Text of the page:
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Do You Know What an Illegal Immigrant Looks Like?

April 23, 2010

“They came first for the Communists, and I didn’t speak up because I wasn’t a Communist. Then they came for the Jews, and I didn’t speak up because I wasn’t a Jew. Then they came for the trade unionists, and I didn’t speak up because I wasn’t a trade unionist. Then they came for the Catholics, and I didn’t speak up because I was a Protestant. Then they came for me, and by that time no one was left to speak up.”

~~~

Today, the U.S. Constitution has been trampled upon. Civil rights have been violated.

Today, Arizona Governor Jan Brewer signed into law a bill, S.B. 1070, which requires police officers to check the papers of anyone who they “reasonably suspect” could be undocumented. This bill also allows individuals to sue law enforcement agencies in Arizona for not taking sufficient steps to enforce federal immigration laws.

No details of what constitutes “reasonable suspicion” are given in the bill. In today’s press conference, Governor Brewer acknowledged that racial profiling is illegal but insisted that this bill “represents what’s best for Arizona” as the state works to solve a “crisis” that the federal government “refuses to fix.”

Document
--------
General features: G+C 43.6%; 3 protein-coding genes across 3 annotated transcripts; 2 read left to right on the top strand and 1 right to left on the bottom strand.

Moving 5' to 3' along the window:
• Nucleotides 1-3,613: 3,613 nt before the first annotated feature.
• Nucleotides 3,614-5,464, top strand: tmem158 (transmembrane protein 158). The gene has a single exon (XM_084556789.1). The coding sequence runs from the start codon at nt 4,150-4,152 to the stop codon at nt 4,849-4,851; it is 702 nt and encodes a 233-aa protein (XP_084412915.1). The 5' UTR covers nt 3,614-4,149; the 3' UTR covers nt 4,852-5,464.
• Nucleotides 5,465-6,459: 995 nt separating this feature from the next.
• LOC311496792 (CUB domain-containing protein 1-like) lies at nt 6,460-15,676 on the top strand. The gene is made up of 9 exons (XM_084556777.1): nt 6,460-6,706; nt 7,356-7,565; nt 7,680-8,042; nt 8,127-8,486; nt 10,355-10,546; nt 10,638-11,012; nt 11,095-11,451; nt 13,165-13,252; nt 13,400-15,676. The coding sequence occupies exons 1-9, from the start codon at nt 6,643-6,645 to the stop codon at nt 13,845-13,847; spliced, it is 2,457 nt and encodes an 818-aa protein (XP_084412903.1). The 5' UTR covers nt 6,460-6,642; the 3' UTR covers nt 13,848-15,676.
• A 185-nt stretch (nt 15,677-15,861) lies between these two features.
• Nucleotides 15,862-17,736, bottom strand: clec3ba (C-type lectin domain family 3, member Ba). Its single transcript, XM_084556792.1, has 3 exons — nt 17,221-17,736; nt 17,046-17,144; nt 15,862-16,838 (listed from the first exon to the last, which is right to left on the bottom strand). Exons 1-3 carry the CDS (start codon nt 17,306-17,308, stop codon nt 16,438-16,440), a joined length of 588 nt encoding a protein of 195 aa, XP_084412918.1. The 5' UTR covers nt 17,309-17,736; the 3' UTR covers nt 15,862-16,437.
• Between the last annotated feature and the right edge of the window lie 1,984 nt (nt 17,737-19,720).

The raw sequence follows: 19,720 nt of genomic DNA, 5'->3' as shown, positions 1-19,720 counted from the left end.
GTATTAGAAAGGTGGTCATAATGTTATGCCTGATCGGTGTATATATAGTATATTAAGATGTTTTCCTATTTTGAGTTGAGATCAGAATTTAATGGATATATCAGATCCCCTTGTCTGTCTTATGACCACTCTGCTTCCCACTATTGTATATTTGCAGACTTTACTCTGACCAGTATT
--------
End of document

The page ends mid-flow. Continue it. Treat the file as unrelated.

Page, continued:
Under this law, well-intentioned police will find themselves in a bind, since they will be required to engage in racial profiling and threatened with lawsuits if they do not. (The Arizona Association of Chiefs of Police opposed the bill.) Rogue police officers will have free rein to terrorize communities.

In response to a reporter’s question, Governor Brewer said, “I do not know. I do not know what an illegal immigrant looks like.”

Across Arizona, individuals are asking themselves: Do I look like an illegal immigrant to you? We should all be asking ourselves the same question. This bill doesn’t just violate the basic civil rights of all the residents of Arizona — it threatens our rights. Each of us.